Renate Lingor delivers the corner from the left-hand side and Simone Laudehr rises high in the penalty area, directing an unstoppable header past Brazil goalkeeper Andrea from six yards out. Unable to contain her emotions, the scorer wheels away, shouting with joy and tugging furiously at her shirt. This strike sealed Germany’s 2-0 win in the final of the FIFA Women’s World Cup China 2007™ and the images of this celebratory sprint were soon being beamed around the world, helping to make it one of the most iconic moments in Women’s World Cup history.
Eight years later, Laudehr is still part of the national squad and is currently playing her part for Germany at the FIFA Women’s World Cup Canada 2015™. While she may now be one of the team’s top performers rather than their rising star, she is still responsible for creating some special memories. This was the case once more in the Round of 16 match against Sweden when the 28-year-old chased after a long ball on the right wing but was unable to catch up with it.
The midfielder was carrying so much momentum as she sprinted after the pass that she could not stop herself when she reached the advertising boards around the edge of the pitch. Instead she tumbled over them before reappearing on the other side a few moments later, prompting loud applause from the delighted fans inside Ottawa’s Lansdowne Stadium. “I thought they’d enjoy that, but I just couldn’t stop myself and hung for what felt like two minutes with my legs in the air because I really didn’t want to fall over the top. It didn’t quite work,” the 2007 world champion later told FIFA.com with a laugh.
It is no surprise that she was not so relaxed about the incident, as it was about the only aspect of her appearance that did not go to plan. Capped 91 times for her country, the German international delivered an outstanding performance against the Scandinavians, contributing significantly to her country’s 4-1 win and their progression to the quarter-finals. Laudehr worked industriously down the right wing for the full 90 minutes, helping to win the ball at the back and getting involved in practically every attacking move up front.
“I wouldn’t have expected such a clear result, but I had a good feeling before the match, both for me and the team as a whole,” the 1. FFC Frankfurt player reflected. It was an intuition she was right to trust as the Swedes struggled to halt the midfielder’s forays into their half. “I’m always motivated to do my best,” she added afterwards, “but form on the day is definitely a factor. I generally want to be bold and push forward and create opportunities for my team-mates, but also make some moves of my own. It was a lot of fun and I was really happy with how the game played out.”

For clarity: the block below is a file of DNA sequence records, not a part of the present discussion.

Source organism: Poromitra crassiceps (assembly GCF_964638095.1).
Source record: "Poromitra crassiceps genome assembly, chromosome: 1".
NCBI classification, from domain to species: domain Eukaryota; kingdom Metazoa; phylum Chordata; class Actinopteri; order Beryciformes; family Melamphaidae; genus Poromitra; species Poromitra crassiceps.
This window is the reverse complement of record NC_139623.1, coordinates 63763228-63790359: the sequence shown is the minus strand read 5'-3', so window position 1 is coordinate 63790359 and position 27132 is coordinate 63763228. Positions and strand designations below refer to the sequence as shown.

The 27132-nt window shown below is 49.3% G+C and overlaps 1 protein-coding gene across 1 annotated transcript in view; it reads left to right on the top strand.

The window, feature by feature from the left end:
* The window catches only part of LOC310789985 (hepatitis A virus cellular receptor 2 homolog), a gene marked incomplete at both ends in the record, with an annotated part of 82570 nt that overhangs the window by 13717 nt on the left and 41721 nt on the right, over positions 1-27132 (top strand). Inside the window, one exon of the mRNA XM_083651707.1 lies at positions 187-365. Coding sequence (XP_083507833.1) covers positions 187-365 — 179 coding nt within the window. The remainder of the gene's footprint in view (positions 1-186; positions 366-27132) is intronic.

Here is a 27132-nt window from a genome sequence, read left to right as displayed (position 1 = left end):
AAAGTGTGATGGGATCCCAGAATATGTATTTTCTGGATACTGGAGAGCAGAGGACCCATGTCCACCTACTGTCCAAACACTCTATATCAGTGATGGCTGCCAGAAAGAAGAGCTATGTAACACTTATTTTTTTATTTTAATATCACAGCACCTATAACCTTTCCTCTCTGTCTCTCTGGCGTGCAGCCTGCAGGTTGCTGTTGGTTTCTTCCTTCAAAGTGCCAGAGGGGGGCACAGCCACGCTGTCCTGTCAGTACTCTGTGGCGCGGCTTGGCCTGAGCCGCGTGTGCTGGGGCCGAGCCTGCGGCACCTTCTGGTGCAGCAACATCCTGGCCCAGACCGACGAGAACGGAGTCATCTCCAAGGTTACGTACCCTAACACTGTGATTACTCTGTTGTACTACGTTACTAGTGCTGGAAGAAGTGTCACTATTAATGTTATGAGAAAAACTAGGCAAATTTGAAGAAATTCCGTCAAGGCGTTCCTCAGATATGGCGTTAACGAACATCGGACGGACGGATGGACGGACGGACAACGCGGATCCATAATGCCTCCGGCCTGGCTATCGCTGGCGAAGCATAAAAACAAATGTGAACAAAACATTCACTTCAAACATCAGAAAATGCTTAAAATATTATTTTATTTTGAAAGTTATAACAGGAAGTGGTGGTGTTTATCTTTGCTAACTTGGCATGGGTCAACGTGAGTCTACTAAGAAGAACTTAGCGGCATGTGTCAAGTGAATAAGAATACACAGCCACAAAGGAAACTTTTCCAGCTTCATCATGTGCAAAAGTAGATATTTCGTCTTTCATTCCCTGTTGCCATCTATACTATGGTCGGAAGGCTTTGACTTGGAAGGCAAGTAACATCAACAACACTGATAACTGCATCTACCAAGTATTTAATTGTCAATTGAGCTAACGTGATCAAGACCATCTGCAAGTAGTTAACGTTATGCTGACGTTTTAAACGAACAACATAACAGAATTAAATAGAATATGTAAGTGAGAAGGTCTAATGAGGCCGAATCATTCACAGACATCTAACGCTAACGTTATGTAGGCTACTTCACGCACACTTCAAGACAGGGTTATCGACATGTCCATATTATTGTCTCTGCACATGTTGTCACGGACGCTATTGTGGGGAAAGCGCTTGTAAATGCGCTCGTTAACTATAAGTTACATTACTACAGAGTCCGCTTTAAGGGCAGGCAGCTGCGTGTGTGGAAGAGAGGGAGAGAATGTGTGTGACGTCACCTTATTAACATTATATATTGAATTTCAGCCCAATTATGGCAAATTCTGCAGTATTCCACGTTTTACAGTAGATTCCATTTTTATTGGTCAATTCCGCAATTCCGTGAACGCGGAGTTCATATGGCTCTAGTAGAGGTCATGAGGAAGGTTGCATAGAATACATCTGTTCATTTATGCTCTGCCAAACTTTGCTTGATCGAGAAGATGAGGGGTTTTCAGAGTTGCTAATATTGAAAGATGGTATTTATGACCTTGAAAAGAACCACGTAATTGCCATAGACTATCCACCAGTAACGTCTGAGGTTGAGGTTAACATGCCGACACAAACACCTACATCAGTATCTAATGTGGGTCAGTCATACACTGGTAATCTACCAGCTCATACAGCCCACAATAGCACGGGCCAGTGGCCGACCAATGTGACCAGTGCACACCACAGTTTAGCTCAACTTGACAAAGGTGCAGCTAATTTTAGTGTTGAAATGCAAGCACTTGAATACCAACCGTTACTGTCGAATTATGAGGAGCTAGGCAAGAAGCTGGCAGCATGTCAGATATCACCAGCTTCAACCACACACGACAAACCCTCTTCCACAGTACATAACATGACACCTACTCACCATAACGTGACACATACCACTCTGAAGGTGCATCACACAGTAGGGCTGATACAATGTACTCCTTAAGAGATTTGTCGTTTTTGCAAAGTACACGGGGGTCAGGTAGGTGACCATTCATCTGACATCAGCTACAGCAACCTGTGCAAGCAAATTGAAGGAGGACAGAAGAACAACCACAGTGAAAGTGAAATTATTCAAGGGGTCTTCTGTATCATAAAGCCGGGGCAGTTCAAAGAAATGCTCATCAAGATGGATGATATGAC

Her enthusiasm was clear to see and will doubtless be equally evident against France in the next round, but despite her excellent performance, Laudehr still managed to find areas for improvement. “We’ve still got to work on our defence and positioning, and we’ve also got to make sure we convert our chances more clinically in the next match,” she explained, qualifying her comments by admitting that it is a “luxury” to be worrying about such issues.
There is no doubt that Germany controlled their match against the Scandinavians and imposed their style of play on their opponents – something the French will need to be ready for. Although a series of positional changes made Laudehr and her team-mates unpredictable and enabled them to create one opportunity after another, they failed to convert many of these chances. The 28-year-old was similarly unlucky in front of goal as her two attempts were foiled by goalkeeper Hedvig Lindahl.
“She got to the first-half shot well, just as she did before the 3-0 [Celia Sasic netted with the rebound – editor’s note]. I got the feeling today that the goalkeeper was dead set against me getting a goal,” the midfielder said in frustration, before quickly adding: “But if it’s not me, then somebody else just needs to score instead. What matters most is that we win.”
No matter how unselfish a player is, every single one of them would ultimately like to find the target themselves – and that includes Laudehr: “Obviously I’d have nothing against scoring an important goal, in the quarter-final or perhaps one of the games after that.” If she does, will another of her famous celebratory sprints be beamed around the world once more? We may not have to wait long to find out.